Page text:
“I’ll tell you where it all went wrong for Arsene Wenger,” said a friend after the first leg of the Champions’ League quarter-final against Liverpool, a game that Arsenal were unlucky not to win. “That two-all draw against Bolton, when we threw away a two-goal lead.” Like many Arsenal fans, I remember the game well – it was a decisive moment in the race for the Premier League, and those two dropped points meant that Arsenal would not win the title…in 2003. According to my friend, we have been on a sad, slow but steady decline ever since.
“What about 2004? When we won the League without losing a match? You don’t think he temporarily stopped the rot that year?”
“That was a disappointing season,” he said. (My italics.) “We should have won the Champions’ League, and he chucked the FA Cup away.”
This is the mindset of a certain kind of football fan. Becoming champions of your country in an unbeaten season is no use if there aren’t a couple of cups to go with it; and the championship is not an end in itself, but only a stepping-stone that allows you to climb towards more championships and cups. This is the mindset, in other words, of a fan who will be disappointed every year. If he were a Manchester United fan, he might have allowed himself a brief smile at the end of the treble-winning ’99 season; but other than that, it’s hard to imagine where the joy of following a team might come from.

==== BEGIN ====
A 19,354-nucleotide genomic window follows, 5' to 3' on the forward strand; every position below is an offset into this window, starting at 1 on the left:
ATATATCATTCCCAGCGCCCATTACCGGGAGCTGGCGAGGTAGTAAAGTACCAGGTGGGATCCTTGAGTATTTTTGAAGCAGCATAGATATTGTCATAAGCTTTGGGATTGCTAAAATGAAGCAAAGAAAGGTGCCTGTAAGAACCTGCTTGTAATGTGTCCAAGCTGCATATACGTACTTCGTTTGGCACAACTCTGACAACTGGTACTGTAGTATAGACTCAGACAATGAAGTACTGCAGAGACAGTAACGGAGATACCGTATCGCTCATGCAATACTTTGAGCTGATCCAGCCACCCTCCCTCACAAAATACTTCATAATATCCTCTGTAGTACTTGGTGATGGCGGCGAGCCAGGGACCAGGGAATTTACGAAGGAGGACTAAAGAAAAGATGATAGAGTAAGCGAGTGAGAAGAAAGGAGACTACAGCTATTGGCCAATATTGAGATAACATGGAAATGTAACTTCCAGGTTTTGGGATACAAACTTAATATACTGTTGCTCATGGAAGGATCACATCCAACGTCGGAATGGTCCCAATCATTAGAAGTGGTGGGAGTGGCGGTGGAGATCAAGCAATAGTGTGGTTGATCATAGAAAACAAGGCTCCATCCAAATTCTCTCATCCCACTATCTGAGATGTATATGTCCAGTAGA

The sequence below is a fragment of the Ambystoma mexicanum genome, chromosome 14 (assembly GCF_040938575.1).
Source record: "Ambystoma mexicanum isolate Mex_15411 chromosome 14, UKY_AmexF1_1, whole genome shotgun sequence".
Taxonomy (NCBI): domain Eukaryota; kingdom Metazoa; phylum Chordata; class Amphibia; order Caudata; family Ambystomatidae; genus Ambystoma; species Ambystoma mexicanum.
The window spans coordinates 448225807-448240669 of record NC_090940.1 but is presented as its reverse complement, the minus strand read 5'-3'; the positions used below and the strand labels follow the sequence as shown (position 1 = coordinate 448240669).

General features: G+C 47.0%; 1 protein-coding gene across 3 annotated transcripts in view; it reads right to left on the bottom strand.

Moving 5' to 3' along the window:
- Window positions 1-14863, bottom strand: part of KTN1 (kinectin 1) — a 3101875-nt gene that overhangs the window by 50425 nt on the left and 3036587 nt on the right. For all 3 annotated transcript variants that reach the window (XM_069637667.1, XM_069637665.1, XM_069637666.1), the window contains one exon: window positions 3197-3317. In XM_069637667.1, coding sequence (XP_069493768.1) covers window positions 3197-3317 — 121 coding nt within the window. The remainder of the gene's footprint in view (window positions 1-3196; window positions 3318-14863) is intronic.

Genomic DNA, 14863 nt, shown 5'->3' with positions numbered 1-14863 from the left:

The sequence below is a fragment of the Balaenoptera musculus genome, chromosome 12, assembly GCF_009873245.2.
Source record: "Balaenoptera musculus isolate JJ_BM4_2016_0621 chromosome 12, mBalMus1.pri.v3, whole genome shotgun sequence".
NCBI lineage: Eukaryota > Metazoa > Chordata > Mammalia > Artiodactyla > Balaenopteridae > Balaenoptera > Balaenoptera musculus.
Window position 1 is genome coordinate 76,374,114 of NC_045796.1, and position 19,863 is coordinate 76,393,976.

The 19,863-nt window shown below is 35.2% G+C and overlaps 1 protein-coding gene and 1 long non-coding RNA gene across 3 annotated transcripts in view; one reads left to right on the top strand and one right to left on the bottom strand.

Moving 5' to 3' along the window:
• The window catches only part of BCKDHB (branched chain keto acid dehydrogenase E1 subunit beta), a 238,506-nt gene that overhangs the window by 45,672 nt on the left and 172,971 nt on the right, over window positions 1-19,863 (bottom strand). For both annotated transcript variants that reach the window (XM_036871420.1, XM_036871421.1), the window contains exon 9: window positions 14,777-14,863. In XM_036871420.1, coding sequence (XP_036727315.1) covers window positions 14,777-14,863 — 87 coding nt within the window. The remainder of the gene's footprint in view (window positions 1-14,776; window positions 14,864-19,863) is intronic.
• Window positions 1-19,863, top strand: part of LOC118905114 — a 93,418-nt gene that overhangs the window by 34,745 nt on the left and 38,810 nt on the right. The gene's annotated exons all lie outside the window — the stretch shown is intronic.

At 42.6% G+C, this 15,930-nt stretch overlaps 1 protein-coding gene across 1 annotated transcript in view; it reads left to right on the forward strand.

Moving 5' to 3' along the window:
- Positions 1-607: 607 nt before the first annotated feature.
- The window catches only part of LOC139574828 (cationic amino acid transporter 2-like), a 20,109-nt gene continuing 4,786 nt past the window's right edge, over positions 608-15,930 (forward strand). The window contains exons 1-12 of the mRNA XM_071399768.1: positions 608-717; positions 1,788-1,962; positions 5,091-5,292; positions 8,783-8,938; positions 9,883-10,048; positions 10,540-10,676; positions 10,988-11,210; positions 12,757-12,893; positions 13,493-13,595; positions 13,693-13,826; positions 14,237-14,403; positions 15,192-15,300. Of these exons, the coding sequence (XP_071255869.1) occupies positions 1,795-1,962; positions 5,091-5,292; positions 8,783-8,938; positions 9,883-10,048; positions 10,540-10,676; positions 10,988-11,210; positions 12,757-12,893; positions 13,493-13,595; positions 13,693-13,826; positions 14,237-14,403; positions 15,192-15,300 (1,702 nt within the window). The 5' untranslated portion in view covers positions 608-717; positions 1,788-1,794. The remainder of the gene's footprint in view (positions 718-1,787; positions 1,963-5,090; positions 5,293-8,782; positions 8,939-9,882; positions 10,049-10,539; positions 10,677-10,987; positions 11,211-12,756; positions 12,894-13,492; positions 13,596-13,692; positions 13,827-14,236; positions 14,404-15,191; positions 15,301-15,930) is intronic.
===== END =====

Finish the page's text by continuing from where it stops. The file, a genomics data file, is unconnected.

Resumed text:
All Arsenal fans are disappointed this week. A season that had begun to promise so much has ended in calamity and despair. If I were Arsene Wenger, though, I would console myself with the thought that, had Arsenal held on for five minutes at Anfield on Tuesday night, seen off Chelsea in the semi-finals, and trounced Manchester United or Barcelona in the final in Moscow, some fan somewhere would still be complaining about his failure to shore up the defence in the 2003 run-in. In other words – what’s the point of winning anything, ever? Unless, of course, you’re going to win every game, for all eternity.